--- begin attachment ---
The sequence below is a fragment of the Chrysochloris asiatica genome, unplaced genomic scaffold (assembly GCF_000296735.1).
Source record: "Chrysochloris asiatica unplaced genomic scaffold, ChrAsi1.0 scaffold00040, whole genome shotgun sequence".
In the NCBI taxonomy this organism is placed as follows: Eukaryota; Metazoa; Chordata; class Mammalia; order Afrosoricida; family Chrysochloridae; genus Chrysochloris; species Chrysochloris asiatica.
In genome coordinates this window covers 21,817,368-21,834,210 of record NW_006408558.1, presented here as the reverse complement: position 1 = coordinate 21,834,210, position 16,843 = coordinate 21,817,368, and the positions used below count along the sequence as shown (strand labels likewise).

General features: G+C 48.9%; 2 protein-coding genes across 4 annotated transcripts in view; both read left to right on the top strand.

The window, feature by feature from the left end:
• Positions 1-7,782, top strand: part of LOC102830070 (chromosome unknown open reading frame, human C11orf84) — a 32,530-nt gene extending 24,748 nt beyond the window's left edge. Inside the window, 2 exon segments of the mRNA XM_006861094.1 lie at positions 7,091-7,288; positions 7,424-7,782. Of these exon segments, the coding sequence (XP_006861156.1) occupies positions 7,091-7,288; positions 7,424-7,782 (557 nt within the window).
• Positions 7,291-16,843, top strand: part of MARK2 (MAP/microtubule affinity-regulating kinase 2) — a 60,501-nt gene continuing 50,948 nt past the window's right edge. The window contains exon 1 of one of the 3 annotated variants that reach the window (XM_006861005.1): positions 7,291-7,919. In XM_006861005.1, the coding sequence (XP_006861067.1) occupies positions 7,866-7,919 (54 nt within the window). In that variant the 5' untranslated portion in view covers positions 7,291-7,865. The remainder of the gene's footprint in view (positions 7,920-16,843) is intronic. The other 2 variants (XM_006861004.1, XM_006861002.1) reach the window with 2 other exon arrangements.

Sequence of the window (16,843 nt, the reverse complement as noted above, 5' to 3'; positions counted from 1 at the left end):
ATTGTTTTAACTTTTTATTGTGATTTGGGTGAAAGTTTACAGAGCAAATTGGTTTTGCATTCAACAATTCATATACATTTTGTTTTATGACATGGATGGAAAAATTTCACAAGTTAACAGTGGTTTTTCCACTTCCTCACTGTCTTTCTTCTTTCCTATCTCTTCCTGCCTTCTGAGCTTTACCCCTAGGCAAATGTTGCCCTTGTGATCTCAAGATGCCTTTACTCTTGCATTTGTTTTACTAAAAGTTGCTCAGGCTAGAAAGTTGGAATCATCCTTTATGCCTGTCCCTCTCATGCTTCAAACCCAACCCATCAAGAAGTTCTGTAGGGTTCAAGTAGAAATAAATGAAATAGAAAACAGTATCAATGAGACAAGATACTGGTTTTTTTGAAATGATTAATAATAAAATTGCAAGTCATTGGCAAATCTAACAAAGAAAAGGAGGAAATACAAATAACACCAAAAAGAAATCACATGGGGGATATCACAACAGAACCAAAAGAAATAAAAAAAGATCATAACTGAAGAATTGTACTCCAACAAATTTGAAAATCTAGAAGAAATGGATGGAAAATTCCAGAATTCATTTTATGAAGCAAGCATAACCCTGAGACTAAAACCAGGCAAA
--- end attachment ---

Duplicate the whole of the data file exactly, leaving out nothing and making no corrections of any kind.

The sequence below is a fragment of the Chrysochloris asiatica genome, unplaced genomic scaffold (assembly GCF_000296735.1).
Source record: "Chrysochloris asiatica unplaced genomic scaffold, ChrAsi1.0 scaffold00040, whole genome shotgun sequence".
In the NCBI taxonomy this organism is placed as follows: Eukaryota; Metazoa; Chordata; class Mammalia; order Afrosoricida; family Chrysochloridae; genus Chrysochloris; species Chrysochloris asiatica.
In genome coordinates this window covers 21,817,368-21,834,210 of record NW_006408558.1, presented here as the reverse complement: position 1 = coordinate 21,834,210, position 16,843 = coordinate 21,817,368, and the positions used below count along the sequence as shown (strand labels likewise).

General features: G+C 48.9%; 2 protein-coding genes across 4 annotated transcripts in view; both read left to right on the top strand.

The window, feature by feature from the left end:
• Positions 1-7,782, top strand: part of LOC102830070 (chromosome unknown open reading frame, human C11orf84) — a 32,530-nt gene extending 24,748 nt beyond the window's left edge. Inside the window, 2 exon segments of the mRNA XM_006861094.1 lie at positions 7,091-7,288; positions 7,424-7,782. Of these exon segments, the coding sequence (XP_006861156.1) occupies positions 7,091-7,288; positions 7,424-7,782 (557 nt within the window).
• Positions 7,291-16,843, top strand: part of MARK2 (MAP/microtubule affinity-regulating kinase 2) — a 60,501-nt gene continuing 50,948 nt past the window's right edge. The window contains exon 1 of one of the 3 annotated variants that reach the window (XM_006861005.1): positions 7,291-7,919. In XM_006861005.1, the coding sequence (XP_006861067.1) occupies positions 7,866-7,919 (54 nt within the window). In that variant the 5' untranslated portion in view covers positions 7,291-7,865. The remainder of the gene's footprint in view (positions 7,920-16,843) is intronic. The other 2 variants (XM_006861004.1, XM_006861002.1) reach the window with 2 other exon arrangements.

Sequence of the window (16,843 nt, the reverse complement as noted above, 5' to 3'; positions counted from 1 at the left end):
ATTGTTTTAACTTTTTATTGTGATTTGGGTGAAAGTTTACAGAGCAAATTGGTTTTGCATTCAACAATTCATATACATTTTGTTTTATGACATGGATGGAAAAATTTCACAAGTTAACAGTGGTTTTTCCACTTCCTCACTGTCTTTCTTCTTTCCTATCTCTTCCTGCCTTCTGAGCTTTACCCCTAGGCAAATGTTGCCCTTGTGATCTCAAGATGCCTTTACTCTTGCATTTGTTTTACTAAAAGTTGCTCAGGCTAGAAAGTTGGAATCATCCTTTATGCCTGTCCCTCTCATGCTTCAAACCCAACCCATCAAGAAGTTCTGTAGGGTTCAAGTAGAAATAAATGAAATAGAAAACAGTATCAATGAGACAAGATACTGGTTTTTTTGAAATGATTAATAATAAAATTGCAAGTCATTGGCAAATCTAACAAAGAAAAGGAGGAAATACAAATAACACCAAAAAGAAATCACATGGGGGATATCACAACAGAACCAAAAGAAATAAAAAAAGATCATAACTGAAGAATTGTACTCCAACAAATTTGAAAATCTAGAAGAAATGGATGGAAAATTCCAGAATTCATTTTATGAAGCAAGCATAACCCTGAGACTAAAACCAGGCAAA